Meet Steve Grand, a country singer from Illinois. The 23-year-old rookie has been getting rather a lot of attention these past few days. Just eight days ago he unveiled his debut video, "All-American Boy," a self-financed paean to unrequited (same-sex) love and surnburst lakeside romance. It has since racked up more than 850,000 YouTube views — which means, yes, it's more or less gone viral. Now he's being heralded as the "first openly gay country star," or at least the "first openly gay male country star," or something. From RYOT News:
Steve Grand has just released his first single, “All-American Boy”. Apparently, he is sans record label, management or any type of industry support. He wrote and produced this song because he believed it was his song to sing and his message to share.
In a genre with a demographic that is predominantly assumed to be conservative, Steve Grand signifies the progressive movement of country music to a much more varied audience and reach. He is the first openly gay male country musician and believes his voice will speak for so many country music consumers who have struggled with their sexual identity.
Grand's story is indeed inspiring. Hailing from a Catholic family in the Midwest, the singer was sent to "straight therapy" for several years shortly after discovering his sexuality at 13. He self-financed his music video with $7,000, and according to a feature in the Chicago Sun-Times, his job experience "has run the gamut from modeling to supplying music for Catholic church events." Only a week into Internet stardom, he has developed a flair for the dramatic. "I would die a happy man today," he told the Sun-Times. "And it's the first time in my entire life I can say that."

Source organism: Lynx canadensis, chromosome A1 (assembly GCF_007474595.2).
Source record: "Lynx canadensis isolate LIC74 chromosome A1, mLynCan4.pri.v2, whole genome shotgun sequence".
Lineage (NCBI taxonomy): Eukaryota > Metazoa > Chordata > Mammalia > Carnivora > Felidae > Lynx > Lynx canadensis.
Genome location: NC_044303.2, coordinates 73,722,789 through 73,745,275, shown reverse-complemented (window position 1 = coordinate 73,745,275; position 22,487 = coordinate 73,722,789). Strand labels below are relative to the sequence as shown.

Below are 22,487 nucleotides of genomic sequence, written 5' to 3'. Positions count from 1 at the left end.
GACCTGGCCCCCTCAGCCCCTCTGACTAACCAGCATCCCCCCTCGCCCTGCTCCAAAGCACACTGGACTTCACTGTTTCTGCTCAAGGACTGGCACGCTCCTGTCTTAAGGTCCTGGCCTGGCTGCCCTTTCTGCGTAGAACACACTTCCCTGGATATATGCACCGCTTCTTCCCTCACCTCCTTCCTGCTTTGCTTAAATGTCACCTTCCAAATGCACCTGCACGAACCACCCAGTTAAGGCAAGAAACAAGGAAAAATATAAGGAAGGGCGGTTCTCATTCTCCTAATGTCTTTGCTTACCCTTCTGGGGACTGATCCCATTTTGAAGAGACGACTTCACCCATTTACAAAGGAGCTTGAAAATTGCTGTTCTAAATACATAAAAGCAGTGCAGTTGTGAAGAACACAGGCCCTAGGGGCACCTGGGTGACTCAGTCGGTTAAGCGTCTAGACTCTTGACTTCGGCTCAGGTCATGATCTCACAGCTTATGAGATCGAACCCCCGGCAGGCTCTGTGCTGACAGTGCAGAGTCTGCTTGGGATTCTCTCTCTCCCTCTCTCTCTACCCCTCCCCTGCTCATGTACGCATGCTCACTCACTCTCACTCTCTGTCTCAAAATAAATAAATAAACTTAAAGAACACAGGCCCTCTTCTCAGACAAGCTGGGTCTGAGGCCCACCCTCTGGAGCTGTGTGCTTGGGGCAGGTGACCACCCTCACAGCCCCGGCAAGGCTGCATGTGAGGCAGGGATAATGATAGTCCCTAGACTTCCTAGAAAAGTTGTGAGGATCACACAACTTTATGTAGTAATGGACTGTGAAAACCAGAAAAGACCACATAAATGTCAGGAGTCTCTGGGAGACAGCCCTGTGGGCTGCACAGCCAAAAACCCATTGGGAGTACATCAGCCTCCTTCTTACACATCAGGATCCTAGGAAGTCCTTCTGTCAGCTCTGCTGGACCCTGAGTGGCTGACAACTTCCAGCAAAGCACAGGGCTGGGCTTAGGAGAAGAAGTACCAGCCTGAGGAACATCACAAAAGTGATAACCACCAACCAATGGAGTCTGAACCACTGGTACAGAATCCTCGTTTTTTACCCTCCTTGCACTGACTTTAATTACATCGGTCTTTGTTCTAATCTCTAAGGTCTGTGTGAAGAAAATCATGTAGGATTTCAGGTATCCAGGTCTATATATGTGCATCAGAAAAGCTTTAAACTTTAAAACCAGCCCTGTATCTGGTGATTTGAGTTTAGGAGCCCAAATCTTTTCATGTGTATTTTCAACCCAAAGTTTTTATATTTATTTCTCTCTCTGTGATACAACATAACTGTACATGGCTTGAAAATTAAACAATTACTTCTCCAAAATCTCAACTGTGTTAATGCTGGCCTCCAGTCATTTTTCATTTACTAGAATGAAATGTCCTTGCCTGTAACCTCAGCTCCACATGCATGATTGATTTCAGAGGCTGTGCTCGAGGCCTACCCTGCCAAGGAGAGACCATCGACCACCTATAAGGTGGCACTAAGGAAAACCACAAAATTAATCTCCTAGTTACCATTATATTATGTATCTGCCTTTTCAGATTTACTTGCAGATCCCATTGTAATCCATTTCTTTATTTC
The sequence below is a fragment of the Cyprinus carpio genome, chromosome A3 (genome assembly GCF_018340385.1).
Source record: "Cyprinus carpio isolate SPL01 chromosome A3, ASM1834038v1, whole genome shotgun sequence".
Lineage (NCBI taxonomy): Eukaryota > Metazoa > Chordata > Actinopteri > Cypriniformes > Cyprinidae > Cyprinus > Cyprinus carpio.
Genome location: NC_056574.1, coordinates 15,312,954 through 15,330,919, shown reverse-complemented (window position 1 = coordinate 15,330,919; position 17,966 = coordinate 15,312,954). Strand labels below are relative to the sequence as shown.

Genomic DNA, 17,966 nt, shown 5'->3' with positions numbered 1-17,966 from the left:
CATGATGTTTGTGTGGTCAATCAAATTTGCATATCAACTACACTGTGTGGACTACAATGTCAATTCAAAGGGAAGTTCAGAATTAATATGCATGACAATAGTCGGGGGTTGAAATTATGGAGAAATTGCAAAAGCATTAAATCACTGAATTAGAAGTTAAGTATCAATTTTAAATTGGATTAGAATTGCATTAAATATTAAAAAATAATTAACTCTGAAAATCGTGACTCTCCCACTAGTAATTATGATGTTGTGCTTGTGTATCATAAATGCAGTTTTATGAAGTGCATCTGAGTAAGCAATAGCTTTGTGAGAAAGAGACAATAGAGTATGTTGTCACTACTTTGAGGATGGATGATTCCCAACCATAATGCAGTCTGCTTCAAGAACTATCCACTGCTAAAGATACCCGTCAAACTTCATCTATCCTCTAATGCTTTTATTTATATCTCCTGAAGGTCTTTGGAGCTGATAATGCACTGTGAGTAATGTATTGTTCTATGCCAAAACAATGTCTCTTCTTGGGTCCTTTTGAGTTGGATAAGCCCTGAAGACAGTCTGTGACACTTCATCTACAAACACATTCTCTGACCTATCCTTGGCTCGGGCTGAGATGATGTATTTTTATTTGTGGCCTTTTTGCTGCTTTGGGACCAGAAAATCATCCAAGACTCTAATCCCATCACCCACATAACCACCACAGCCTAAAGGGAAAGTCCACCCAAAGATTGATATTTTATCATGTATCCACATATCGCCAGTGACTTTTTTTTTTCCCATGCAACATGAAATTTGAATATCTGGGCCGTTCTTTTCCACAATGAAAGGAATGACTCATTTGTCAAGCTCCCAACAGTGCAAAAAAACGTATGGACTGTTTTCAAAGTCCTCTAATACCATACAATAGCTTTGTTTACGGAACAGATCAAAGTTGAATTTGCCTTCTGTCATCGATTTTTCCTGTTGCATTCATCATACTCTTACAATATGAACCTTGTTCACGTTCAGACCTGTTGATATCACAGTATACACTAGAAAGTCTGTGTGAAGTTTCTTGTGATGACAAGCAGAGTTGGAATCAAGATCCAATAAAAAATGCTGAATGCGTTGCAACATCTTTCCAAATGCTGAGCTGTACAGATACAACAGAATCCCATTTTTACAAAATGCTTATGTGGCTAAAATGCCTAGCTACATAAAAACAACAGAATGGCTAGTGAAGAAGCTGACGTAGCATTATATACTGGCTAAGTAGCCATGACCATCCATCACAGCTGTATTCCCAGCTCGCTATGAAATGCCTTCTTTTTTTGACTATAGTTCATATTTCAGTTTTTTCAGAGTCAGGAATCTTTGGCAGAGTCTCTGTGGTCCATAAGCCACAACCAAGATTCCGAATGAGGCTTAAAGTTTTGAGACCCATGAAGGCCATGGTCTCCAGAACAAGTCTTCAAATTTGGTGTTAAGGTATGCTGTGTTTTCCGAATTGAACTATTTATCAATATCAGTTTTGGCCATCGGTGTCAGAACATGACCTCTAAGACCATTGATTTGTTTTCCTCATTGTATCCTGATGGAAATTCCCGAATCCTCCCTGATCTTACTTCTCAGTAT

But is rushing to call Grand the "first openly gay male country star" not a little, err, reductive, or even inaccurate? As is often the case with these sorts of bold media proclamations, the label brushes aside a bit of history in its eagerness. Most notably, it ignores Drake Jensen, a Canadian country singer who came out in February, 2012, and whose latest video, "Scars," details the pain of being bullied as an LGBT teen. Of course, you could argue that Jensen isn't exactly a star, and his video won't likely have the same viral appeal; as Salon's Daniel D'Addario notes, "his bearish physique isn't winning him any fans among the BuzzFeed set." (Did we mention Grand looks pretty good shirtless? He does.) But he is a country musician with the courage to have come out in a genre that isn't known for its social liberalism, and so deserves public acknowledgment.